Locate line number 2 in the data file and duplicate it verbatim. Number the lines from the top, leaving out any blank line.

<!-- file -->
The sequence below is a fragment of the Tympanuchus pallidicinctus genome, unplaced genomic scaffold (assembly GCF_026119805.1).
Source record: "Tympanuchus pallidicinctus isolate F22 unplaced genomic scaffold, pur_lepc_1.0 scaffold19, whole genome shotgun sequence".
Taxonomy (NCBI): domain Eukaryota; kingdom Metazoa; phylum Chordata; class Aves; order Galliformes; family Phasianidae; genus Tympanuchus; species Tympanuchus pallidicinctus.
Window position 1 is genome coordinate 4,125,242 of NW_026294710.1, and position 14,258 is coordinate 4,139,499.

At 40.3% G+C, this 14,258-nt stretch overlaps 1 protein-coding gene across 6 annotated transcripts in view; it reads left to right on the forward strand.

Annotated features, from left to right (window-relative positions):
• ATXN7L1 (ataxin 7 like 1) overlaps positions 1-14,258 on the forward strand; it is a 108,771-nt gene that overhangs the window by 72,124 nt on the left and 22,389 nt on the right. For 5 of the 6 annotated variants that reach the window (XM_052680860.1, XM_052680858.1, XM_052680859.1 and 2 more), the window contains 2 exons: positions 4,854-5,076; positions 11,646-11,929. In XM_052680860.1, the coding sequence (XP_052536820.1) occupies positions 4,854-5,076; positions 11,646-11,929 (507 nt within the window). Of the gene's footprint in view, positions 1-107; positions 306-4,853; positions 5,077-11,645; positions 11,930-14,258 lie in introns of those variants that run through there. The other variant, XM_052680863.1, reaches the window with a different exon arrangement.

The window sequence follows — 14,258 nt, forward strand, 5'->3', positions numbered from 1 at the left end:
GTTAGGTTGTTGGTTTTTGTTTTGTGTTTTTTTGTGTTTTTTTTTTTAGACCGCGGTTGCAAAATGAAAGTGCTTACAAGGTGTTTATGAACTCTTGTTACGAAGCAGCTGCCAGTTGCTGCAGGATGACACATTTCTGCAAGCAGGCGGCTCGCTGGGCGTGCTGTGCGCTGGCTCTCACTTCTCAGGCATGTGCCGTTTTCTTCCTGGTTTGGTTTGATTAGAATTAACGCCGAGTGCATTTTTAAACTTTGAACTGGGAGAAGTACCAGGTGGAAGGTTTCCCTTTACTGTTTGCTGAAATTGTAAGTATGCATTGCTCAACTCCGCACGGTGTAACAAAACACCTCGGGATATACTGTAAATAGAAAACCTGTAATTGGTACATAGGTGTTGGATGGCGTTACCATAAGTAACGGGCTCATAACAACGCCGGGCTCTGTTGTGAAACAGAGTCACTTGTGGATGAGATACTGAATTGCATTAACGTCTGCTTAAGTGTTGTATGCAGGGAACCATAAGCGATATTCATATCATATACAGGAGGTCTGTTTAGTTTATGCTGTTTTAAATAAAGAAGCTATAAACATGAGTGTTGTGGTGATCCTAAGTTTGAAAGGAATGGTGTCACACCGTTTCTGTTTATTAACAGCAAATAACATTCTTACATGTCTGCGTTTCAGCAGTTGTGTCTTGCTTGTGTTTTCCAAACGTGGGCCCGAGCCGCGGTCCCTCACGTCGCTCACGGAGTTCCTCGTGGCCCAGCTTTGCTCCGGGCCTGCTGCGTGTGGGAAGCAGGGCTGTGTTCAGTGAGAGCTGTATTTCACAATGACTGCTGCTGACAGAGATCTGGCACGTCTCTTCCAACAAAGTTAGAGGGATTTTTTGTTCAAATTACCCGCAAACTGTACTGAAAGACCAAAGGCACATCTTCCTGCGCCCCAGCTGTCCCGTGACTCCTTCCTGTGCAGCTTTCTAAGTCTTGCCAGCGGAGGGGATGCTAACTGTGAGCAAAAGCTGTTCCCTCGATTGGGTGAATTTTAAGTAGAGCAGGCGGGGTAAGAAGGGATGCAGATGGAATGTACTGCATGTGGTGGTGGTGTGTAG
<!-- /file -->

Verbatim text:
Source record: "Tympanuchus pallidicinctus isolate F22 unplaced genomic scaffold, pur_lepc_1.0 scaffold19, whole genome shotgun sequence".